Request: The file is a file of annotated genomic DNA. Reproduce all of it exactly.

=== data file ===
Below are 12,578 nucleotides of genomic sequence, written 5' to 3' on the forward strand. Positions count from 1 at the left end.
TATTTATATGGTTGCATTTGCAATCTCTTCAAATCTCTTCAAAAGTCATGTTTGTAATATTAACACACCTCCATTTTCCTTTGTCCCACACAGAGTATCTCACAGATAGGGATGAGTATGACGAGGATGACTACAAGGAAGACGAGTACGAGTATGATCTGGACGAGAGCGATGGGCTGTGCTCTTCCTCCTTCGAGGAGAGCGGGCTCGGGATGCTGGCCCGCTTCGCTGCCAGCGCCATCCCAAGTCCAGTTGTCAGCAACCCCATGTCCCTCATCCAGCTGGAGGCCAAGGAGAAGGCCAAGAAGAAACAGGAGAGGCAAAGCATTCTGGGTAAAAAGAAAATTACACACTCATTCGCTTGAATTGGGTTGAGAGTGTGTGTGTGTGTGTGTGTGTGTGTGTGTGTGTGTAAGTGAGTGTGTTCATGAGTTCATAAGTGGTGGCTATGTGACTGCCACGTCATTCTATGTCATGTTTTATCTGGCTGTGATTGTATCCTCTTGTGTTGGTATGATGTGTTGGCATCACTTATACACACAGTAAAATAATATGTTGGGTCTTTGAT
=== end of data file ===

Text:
Below are 12,578 nucleotides of genomic sequence, written 5' to 3' on the forward strand. Positions count from 1 at the left end.
TATTTATATGGTTGCATTTGCAATCTCTTCAAATCTCTTCAAAAGTCATGTTTGTAATATTAACACACCTCCATTTTCCTTTGTCCCACACAGAGTATCTCACAGATAGGGATGAGTATGACGAGGATGACTACAAGGAAGACGAGTACGAGTATGATCTGGACGAGAGCGATGGGCTGTGCTCTTCCTCCTTCGAGGAGAGCGGGCTCGGGATGCTGGCCCGCTTCGCTGCCAGCGCCATCCCAAGTCCAGTTGTCAGCAACCCCATGTCCCTCATCCAGCTGGAGGCCAAGGAGAAGGCCAAGAAGAAACAGGAGAGGCAAAGCATTCTGGGTAAAAAGAAAATTACACACTCATTCGCTTGAATTGGGTTGAGAGTGTGTGTGTGTGTGTGTGTGTGTGTGTGTGTGTGTAAGTGAGTGTGTTCATGAGTTCATAAGTGGTGGCTATGTGACTGCCACGTCATTCTATGTCATGTTTTATCTGGCTGTGATTGTATCCTCTTGTGTTGGTATGATGTGTTGGCATCACTTATACACACAGTAAAATAATATGTTGGGTCTTTGAT